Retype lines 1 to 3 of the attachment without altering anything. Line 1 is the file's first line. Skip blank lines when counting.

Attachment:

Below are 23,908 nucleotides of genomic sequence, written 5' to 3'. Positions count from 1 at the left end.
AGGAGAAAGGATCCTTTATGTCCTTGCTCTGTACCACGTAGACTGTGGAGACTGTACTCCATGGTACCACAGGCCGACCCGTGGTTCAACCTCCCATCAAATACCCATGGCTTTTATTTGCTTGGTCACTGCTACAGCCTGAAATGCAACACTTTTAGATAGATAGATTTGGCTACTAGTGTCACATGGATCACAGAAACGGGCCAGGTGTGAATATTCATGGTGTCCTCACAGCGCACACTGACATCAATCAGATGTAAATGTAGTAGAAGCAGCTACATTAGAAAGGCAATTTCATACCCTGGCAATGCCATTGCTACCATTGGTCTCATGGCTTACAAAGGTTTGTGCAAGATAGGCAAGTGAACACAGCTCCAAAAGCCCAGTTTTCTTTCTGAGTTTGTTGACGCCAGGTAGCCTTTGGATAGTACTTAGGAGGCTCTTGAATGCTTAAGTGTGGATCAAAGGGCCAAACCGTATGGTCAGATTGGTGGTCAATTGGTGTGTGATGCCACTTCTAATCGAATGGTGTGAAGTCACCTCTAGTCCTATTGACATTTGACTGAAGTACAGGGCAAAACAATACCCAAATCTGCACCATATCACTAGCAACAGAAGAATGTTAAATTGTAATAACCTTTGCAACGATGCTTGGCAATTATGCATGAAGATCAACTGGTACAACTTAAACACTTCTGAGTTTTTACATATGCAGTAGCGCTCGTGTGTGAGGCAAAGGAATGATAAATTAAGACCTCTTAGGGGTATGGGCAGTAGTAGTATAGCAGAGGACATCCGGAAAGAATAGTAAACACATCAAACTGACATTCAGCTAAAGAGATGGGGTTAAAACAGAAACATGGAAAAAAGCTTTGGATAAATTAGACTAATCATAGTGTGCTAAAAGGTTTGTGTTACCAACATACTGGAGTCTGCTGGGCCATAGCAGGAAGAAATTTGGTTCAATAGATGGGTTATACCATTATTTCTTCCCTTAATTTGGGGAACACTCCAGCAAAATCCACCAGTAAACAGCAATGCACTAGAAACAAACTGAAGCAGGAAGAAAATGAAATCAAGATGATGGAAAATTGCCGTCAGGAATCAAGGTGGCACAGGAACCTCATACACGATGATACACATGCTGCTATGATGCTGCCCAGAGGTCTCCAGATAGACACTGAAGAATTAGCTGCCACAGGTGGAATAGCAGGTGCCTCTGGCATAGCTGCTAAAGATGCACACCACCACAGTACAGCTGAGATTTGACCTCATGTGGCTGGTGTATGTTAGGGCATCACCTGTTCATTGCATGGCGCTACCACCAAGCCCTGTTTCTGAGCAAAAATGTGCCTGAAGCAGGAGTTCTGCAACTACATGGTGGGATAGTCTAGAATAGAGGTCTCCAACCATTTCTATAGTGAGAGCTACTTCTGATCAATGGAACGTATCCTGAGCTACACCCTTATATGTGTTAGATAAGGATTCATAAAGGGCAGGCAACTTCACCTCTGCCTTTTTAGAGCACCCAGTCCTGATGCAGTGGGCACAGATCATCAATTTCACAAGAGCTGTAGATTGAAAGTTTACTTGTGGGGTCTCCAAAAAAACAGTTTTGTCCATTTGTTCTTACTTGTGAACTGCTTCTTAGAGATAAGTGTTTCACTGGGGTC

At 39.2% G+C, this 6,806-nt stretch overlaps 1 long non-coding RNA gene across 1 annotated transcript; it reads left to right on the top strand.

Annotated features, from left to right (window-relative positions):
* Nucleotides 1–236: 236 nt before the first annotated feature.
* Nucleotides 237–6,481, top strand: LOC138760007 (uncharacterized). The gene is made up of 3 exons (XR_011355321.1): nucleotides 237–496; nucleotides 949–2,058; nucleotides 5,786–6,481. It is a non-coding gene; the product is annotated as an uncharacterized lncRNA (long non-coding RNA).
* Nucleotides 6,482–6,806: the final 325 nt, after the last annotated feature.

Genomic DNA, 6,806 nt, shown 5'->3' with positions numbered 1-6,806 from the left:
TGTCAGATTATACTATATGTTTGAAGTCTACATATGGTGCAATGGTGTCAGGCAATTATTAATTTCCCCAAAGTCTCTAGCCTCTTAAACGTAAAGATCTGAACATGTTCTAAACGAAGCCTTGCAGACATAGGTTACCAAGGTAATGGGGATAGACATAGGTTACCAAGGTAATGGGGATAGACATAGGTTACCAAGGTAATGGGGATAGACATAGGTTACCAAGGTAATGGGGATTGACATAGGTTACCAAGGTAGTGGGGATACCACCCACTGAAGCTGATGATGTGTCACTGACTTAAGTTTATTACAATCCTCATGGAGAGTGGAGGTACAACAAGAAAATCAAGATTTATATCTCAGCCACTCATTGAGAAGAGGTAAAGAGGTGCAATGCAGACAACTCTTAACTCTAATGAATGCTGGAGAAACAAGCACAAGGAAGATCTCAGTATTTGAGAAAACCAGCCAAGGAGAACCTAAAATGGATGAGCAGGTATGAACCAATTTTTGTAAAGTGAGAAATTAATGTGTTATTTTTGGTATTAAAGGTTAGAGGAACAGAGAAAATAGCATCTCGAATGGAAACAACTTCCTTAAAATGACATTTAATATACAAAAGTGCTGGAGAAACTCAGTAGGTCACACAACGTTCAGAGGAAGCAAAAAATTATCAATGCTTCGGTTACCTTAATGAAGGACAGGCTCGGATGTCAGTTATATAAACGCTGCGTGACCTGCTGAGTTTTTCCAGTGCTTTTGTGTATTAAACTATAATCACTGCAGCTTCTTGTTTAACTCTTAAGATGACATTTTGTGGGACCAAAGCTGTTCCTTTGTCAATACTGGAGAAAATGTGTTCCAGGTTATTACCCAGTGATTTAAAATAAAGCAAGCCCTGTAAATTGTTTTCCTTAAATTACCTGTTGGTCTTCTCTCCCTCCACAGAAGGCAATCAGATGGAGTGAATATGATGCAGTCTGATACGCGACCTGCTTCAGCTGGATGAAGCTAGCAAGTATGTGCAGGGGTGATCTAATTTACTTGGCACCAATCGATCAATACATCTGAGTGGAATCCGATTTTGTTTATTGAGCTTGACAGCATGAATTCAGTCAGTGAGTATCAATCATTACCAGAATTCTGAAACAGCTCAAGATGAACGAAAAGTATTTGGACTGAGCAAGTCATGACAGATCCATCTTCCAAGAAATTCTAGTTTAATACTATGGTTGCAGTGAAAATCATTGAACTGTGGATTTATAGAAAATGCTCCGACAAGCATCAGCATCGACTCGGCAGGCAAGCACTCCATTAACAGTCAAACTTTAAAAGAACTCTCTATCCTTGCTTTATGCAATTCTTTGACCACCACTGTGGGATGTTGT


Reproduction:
Below are 23,908 nucleotides of genomic sequence, written 5' to 3'. Positions count from 1 at the left end.
AGGAGAAAGGATCCTTTATGTCCTTGCTCTGTACCACGTAGACTGTGGAGACTGTACTCCATGGTACCACAGGCCGACCCGTGGTTCAACCTCCCATCAAATACCCATGGCTTTTATTTGCTTGGTCACTGCTACAGCCTGAAATGCAACACTTTTAGATAGATAGATTTGGCTACTAGTGTCACATGGATCACAGAAACGGGCCAGGTGTGAATATTCATGGTGTCCTCACAGCGCACACTGACATCAATCAGATGTAAATGTAGTAGAAGCAGCTACATTAGAAAGGCAATTTCATACCCTGGCAATGCCATTGCTACCATTGGTCTCATGGCTTACAAAGGTTTGTGCAAGATAGGCAAGTGAACACAGCTCCAAAAGCCCAGTTTTCTTTCTGAGTTTGTTGACGCCAGGTAGCCTTTGGATAGTACTTAGGAGGCTCTTGAATGCTTAAGTGTGGATCAAAGGGCCAAACCGTATGGTCAGATTGGTGGTCAATTGGTGTGTGATGCCACTTCTAATCGAATGGTGTGAAGTCACCTCTAGTCCTATTGACATTTGACTGAAGTACAGGGCAAAACAATACCCAAATCTGCACCATATCACTAGCAACAGAAGAATGTTAAATTGTAATAACCTTTGCAACGATGCTTGGCAATTATGCATGAAGATCAACTGGTACAACTTAAACACTTCTGAGTTTTTACATATGCAGTAGCGCTCGTGTGTGAGGCAAAGGAATGATAAATTAAGACCTCTTAGGGGTATGGGCAGTAGTAGTATAGCAGAGGACATCCGGAAAGAATAGTAAACACATCAAACTGACATTCAGCTAAAGAGATGGGGTTAAAACAGAAACATGGAAAAAAGCTTTGGATAAATTAGACTAATCATAGTGTGCTAAAAGGTTTGTGTTACCAACATACTGGAGTCTGCTGGGCCATAGCAGGAAGAAATTTGGTTCAATAGATGGGTTATACCATTATTTCTTCCCTTAATTTGGGGAACACTCCAGCAAAATCCACCAGTAAACAGCAATGCACTAGAAACAAACTGAAGCAGGAAGAAAATGAAATCAAGATGATGGAAAATTGCCGTCAGGAATCAAGGTGGCACAGGAACCTCATACACGATGATACACATGCTGCTATGATGCTGCCCAGAGGTCTCCAGATAGACACTGAAGAATTAGCTGCCACAGGTGGAATAGCAGGTGCCTCTGGCATAGCTGCTAAAGATGCACACCACCACAGTACAGCTGAGATTTGACCTCATGTGGCTGGTGTATGTTAGGGCATCACCTGTTCATTGCATGGCGCTACCACCAAGCCCTGTTTCTGAGCAAAAATGTGCCTGAAGCAGGAGTTCTGCAACTACATGGTGGGATAGTCTAGAATAGAGGTCTCCAACCATTTCTATAGTGAGAGCTACTTCTGATCAATGGAACGTATCCTGAGCTACACCCTTATATGTGTTAGATAAGGATTCATAAAGGGCAGGCAACTTCACCTCTGCCTTTTTAGAGCACCCAGTCCTGATGCAGTGGGCACAGATCATCAATTTCACAAGAGCTGTAGATTGAAAGTTTACTTGTGGGGTCTCCAAAAAAACAGTTTTGTCCATTTGTTCTTACTTGTGAACTGCTTCTTAGAGATAAGTGTTTCACTGGGGTC

At 39.2% G+C, this 6,806-nt stretch overlaps 1 long non-coding RNA gene across 1 annotated transcript; it reads left to right on the top strand.